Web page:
## Another Two Coins Puzzle

Browsing Braingle I stumbled upon a standard probability puzzle which is very often misunderstood:

Suppose I flip two coins without letting you see the outcome, and I tell you that at least one of the coins came up heads. What is the probability that the other coin is also heads?

The standard “wrong” answer is 1/2. Supposedly, the right answer is 1/3. Here is the explanation for that “right” answer:

For two coins there are four equally probable outcomes: HH, HT, TH and TT. Obviously, TT is excluded in this case, and of the remaining three possibilities only one has two heads.

Here is the problem with this problem. Suppose I flip two coins without letting you see the outcome. If I get one head and one tail, what will I tell you? I can tell you that at least one of the coins came up heads. Or, I can tell you that at least one of the coins came up tails. The fact that I can tell you different things changes the *a posteriori* probabilities.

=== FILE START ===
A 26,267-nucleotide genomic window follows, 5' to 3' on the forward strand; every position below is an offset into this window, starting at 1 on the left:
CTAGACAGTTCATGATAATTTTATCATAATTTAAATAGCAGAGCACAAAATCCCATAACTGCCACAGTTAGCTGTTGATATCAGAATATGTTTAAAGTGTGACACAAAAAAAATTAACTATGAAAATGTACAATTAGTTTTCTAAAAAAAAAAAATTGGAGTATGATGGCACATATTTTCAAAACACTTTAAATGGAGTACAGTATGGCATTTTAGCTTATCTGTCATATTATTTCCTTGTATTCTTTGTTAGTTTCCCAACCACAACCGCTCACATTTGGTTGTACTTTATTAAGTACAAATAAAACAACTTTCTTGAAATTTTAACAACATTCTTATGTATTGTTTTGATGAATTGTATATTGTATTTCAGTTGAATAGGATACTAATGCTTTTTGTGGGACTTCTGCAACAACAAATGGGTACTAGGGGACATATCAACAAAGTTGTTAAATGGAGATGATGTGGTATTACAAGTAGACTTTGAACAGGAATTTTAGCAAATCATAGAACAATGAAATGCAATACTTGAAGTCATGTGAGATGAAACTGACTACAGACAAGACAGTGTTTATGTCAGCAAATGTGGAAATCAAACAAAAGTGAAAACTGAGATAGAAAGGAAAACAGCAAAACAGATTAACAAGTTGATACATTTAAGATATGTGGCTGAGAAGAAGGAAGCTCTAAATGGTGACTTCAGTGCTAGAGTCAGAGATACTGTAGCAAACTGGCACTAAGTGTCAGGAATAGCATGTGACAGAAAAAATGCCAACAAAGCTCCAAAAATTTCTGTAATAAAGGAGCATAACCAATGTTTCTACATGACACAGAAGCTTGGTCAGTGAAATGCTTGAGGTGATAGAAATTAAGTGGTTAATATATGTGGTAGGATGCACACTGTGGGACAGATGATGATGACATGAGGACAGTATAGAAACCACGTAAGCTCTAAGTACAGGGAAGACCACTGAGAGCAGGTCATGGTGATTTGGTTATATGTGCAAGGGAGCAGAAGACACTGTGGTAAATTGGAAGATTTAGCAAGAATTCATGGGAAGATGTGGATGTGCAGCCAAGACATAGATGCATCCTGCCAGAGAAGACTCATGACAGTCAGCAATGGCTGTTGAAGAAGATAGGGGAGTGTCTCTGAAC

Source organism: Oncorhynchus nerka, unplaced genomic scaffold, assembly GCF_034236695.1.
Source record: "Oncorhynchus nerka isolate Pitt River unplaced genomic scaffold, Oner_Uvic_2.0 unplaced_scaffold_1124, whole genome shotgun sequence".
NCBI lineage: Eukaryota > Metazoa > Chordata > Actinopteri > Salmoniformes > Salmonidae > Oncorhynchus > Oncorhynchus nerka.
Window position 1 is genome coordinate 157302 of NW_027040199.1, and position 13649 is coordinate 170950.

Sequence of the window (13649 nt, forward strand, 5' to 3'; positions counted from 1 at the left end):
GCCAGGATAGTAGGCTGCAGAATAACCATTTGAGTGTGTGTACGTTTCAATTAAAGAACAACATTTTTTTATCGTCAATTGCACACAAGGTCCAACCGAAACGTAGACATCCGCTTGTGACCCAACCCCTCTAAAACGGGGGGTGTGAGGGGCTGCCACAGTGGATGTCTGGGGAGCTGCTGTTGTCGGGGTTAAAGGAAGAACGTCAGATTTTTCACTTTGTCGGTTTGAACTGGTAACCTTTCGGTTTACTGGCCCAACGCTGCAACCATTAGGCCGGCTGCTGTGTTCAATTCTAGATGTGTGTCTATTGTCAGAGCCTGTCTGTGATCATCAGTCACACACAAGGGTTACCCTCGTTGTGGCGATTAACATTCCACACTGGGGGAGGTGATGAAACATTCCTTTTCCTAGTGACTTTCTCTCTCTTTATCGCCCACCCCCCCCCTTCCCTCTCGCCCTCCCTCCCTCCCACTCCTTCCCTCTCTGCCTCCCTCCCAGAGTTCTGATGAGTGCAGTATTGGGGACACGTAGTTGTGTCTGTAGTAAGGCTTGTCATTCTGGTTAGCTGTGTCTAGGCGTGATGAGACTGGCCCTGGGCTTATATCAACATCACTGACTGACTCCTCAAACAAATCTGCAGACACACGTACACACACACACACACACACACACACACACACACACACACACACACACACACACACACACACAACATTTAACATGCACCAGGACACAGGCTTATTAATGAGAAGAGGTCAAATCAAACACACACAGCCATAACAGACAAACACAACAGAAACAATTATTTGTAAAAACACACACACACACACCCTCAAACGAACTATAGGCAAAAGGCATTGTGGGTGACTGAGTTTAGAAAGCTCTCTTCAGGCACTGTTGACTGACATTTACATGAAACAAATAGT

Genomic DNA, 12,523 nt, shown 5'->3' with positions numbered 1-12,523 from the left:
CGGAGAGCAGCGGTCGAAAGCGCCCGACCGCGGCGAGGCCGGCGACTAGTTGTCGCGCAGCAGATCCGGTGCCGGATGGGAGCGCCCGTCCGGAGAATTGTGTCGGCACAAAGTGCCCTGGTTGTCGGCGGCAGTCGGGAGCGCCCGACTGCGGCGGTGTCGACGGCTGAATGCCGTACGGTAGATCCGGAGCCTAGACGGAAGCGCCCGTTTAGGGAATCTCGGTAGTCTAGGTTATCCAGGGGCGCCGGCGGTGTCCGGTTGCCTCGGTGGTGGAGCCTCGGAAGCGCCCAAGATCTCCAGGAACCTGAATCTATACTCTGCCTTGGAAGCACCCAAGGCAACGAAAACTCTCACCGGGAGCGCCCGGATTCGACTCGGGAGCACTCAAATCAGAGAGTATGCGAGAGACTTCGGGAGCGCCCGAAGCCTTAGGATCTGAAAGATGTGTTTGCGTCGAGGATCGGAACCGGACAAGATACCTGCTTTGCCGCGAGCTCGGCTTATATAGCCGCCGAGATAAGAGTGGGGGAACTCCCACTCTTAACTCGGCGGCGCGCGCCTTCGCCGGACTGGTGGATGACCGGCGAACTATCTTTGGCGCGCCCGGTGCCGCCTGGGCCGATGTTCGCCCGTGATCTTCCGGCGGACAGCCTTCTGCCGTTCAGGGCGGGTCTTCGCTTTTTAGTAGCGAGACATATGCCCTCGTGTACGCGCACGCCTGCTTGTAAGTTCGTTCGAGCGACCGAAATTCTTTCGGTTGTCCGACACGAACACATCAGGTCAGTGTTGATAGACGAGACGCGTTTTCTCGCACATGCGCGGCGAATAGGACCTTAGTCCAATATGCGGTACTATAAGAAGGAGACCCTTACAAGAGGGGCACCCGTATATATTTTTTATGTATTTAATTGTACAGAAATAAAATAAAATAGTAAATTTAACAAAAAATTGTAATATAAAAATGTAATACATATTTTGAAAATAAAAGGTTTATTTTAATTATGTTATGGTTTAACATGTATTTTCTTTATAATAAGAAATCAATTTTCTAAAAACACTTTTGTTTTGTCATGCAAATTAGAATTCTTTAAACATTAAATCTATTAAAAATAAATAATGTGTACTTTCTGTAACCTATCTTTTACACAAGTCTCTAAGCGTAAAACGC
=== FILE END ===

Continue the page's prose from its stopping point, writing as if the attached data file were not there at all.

You need to base your calculation not only on your knowledge that there are only three possibilities for the outcome: HH, HT and TH, but also on the conditional probabilities of these outcomes, given what I told you. I claim that the initial problem is undefined and the answer depends on what I decide to say in each different case.

Let us consider the first of two strategies I might use:

I flip two coins. If I get two heads, I tell you that I have at least one head. If I get two tails I tell you that I have at least one tail. If I get one head and one tail, then I will tell you one of the above with equal probability.

Given that I told you that I have at least one head, what is the probability that I have two heads? I leave it to my readers to calculate it.

Suppose I follow the other strategy:

I flip two coins. If I get two tails, I say, “Oops. It didn’t work.” Otherwise, I say that I have at least one head.

Given that I told you that I have at least one head, what is the probability that I have two heads? If you calculate answers for both strategies correctly, you will have two different answers. That means the problem is not well-defined in the first place.

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